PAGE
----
"Instead, you're made to feel like you're a bad guy," Krall says. "People resent the notion that somehow they've done something wrong by becoming successful."

THIS

When and how was he 'made to feel like he is a bad guy'?

Read a Fark thread. All of the wealthy are sick sociopaths who inherited all of their wealth and are lazy and do no real work...that's sort of been the liberal talking point for awhile now. You've really not seen it?

That guy was talking about what he wants to hear the president say, then he goes on to say that "instead" he's made to feel like the bad guy. Instead of the president saying what he would like the president to say, the president made him feel like the bad guy. You can't invoke the president and then say that 'those other people on the street or the internet said a bad thing about me' and pretend like that is some sort of valid rebuttal of a friggin' policy proposal. WTF?

You didn't build that, among other things. It's sort of silly to deny that he's presented the wealthy as being greedy and unfair.


So you've got nothing. Can't say I'm surprised, but it's nice that can't cite anything.
 
2012-12-14 02:30:07 PM

Silly Jesus: Folks pull out the 91% nonsense a lot but conveniently (or out of ignorance) fail to mention all of the other differences at that time, like all of the deductions on all interest etc. So, essentially, that's an absurd comparison.
I am fine with money being moved around through law if it is genuinely needed in order to keep the economic machine functioning, but I am not OK with the redistribution out of some emotional "fairness" concept.



And there are no deductions that the wealthy can avail themselves of today? The point still stands, taxes on the wealthy have been significantly higher through the US economic booms of the past. You stated the opposite of this.


People are saying / thinking that if those greedy rich people just gave a little more all of our problems would be solved. I'm saying that in that context it's negligible.


That is not a mainstream economic or political position. If you are suggesting it is such you are at least grossly misrepresenting the views of other - or outright imagining it whole cloth - to fit with the views you have made a choice to believe in. Obama himself and reputable economists from both the right and left have all consistently insisted that we need tax increases combined with some spending cuts.


In the debate that Charles Gibson moderated. He said (paraphrasing) "Mr. Obama, what if raising taxes reduced revenue, would you still be for it?" Obama responded along the lines of "To me, it's an issue of fairness."


Jeez... GIBSON?!? You mean in the 2004 primary debates? How in the world does cherry picking - AND misrepresenting - a quote from the primary debtes years ago prove your point? Let me provide the quote in context, since your misrepresented quote seems to have been lifted straight from Rush Limbaugh, and the real quote has a much different meaning:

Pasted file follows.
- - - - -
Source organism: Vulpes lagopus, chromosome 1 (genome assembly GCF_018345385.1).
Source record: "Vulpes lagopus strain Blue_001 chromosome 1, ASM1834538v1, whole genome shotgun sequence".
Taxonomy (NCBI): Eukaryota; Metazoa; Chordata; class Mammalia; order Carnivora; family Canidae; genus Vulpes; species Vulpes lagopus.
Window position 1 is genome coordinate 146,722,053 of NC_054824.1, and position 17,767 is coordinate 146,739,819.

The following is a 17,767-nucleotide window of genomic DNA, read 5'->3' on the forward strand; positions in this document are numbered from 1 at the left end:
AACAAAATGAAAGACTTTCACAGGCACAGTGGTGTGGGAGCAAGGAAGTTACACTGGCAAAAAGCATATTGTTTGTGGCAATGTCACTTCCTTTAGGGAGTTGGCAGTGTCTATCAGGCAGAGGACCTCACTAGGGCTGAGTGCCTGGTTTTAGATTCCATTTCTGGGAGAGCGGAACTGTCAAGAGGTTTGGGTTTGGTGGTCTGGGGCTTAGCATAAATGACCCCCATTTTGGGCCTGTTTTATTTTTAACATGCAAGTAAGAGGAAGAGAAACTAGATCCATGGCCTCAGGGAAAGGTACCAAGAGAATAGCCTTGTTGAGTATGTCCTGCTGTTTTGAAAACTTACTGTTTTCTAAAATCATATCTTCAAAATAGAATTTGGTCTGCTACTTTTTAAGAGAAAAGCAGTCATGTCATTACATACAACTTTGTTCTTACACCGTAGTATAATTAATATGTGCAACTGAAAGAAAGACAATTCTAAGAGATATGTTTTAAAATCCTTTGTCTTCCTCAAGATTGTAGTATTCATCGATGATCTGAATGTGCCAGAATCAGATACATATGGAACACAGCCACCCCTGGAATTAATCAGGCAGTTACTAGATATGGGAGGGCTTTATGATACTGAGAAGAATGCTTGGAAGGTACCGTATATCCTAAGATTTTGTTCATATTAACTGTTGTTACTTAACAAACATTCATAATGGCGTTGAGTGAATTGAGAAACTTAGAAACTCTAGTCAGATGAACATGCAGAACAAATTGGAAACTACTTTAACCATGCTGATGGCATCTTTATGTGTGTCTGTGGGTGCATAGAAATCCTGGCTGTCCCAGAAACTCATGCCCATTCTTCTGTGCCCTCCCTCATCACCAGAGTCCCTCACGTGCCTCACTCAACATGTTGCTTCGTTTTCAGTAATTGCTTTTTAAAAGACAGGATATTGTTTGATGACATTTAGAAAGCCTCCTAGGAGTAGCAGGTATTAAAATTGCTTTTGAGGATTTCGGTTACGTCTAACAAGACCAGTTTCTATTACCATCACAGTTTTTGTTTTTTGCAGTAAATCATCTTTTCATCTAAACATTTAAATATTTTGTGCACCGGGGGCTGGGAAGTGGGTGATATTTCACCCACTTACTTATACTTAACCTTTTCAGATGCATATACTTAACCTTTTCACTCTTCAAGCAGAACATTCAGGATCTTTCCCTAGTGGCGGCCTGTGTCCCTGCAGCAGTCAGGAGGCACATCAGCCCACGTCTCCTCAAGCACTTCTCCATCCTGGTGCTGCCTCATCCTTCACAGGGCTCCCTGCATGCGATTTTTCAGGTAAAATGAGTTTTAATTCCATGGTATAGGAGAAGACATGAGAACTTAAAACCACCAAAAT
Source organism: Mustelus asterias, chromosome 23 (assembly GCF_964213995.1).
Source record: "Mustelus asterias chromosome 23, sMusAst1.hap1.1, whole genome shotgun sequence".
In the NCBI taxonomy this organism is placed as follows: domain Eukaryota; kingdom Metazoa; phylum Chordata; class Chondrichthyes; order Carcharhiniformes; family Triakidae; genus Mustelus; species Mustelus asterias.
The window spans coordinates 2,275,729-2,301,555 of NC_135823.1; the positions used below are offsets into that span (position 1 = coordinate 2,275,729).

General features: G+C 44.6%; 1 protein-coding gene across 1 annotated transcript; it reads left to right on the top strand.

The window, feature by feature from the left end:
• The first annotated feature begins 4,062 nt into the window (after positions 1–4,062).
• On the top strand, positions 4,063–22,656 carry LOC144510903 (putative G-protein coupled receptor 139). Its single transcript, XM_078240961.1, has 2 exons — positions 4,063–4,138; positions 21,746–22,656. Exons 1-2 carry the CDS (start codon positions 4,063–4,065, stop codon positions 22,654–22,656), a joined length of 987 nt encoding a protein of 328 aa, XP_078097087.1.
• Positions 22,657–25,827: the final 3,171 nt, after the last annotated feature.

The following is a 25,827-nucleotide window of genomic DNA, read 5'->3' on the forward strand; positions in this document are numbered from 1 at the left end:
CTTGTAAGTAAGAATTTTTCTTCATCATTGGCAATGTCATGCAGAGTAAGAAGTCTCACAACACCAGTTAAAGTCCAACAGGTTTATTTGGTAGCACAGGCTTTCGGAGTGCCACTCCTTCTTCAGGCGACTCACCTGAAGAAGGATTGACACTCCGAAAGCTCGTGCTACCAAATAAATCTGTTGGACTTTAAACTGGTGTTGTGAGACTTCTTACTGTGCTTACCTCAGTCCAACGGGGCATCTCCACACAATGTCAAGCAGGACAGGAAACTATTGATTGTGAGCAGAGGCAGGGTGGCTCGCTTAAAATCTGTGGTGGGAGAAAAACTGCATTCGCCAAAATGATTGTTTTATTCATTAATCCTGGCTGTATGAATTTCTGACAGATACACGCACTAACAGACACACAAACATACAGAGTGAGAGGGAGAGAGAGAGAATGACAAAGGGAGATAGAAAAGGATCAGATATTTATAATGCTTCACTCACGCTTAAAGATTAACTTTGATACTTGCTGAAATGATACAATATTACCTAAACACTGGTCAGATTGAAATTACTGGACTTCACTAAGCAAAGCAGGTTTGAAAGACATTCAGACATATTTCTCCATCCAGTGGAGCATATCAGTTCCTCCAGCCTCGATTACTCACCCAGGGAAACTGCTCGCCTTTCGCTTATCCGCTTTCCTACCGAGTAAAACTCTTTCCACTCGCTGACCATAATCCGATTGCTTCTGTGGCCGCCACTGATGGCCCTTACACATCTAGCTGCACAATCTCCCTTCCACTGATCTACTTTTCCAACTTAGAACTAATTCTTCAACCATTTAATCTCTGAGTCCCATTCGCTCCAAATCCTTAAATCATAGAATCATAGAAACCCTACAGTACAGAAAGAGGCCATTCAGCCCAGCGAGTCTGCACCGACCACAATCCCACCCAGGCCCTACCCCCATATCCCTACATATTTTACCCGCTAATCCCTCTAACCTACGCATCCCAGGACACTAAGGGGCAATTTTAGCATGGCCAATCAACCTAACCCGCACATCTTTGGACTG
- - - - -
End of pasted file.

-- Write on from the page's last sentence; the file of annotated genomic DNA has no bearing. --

GIBSON: And in each instance, when the rate dropped, revenues from the tax increased; the government took in more money. And in the 1980s, when the tax was increased to 28 percent, the revenues went down.

So why raise it at all, especially given the fact that 100 million people in this country own stock and would be affected?

OBAMA: Well, Charlie, what I've said is that I would look at raising the capital gains tax for purposes of fairness.

We saw an article today which showed that the top 50 hedge fund managers made $29 billion last year -- $29 billion for 50 individuals. And part of what has happened is that those who are able to work the stock market and amass huge fortunes on capital gains are paying a lower tax rate than their secretaries. That's not fair.

And what I want is not oppressive taxation. I want businesses to thrive, and I want people to be rewarded for their success. But what I also want to make sure is that our tax system is fair and that we are able to finance health care for Americans who currently don't have it and that we're able to invest in our infrastructure and invest in our schools.

And you can't do that for free.


Notice how different that is from how you presented the quote?


I'm not seeing that argument being made though. I'm seeing the "fairness" argument. Those are two completely different things. If the increase is needed to keep the system in check, fine. If it's for the arbitrarily and emotionally dictated concept of "fairness", then I am opposed to it.


The increase - and more actually then Obama is suggesting - is absolutely needed to keep the organism that is called our economy in line and functioning properly. Those arguments ARE being presented (though maybe not as explicitly as I laid it out in my last post for practical reasons), and the "fairness" motivations you're ascribing are not nearly as prevelent as you're suggesting. That's the right-wing echo chamber preying on your existing biases.
 
2012-12-14 02:32:02 PM
Marty: You know... in Greece, they would cut off the head of the messenger that brought the bad news. Private Detective Visser: Now that don't make much sense.
Marty: No. It made them feel better.

This is what I think of when everybody is chomping at the bit to tax the rich . As the article states, they will be just fine and some of them are even for it. My question is what is the impact? It's minimal as far as increased revenues and miniscule when considering the fact size of the debt . What nobody wants to say is that there are only 3 ways out and all will have to be done.

1. Print money. It's already happening with the Fed and the QEs. It's inflationary but will make the debt much easier to pay off.

2. Tax the middle class. This will raise revenues significantly.

3. Cut spending. Lower the yearly increase in entitlement programs. Raise the retirement age. Cut or at least freeze defense spending for the foreseeable future.

It's going to hurt but something has got to give.

/Just kidding. The status quo is fine.
 
2012-12-14 02:32:59 PM

jst3p: He is saying you don't need to give wealthy people incentive to invest, that's what wealthy people do.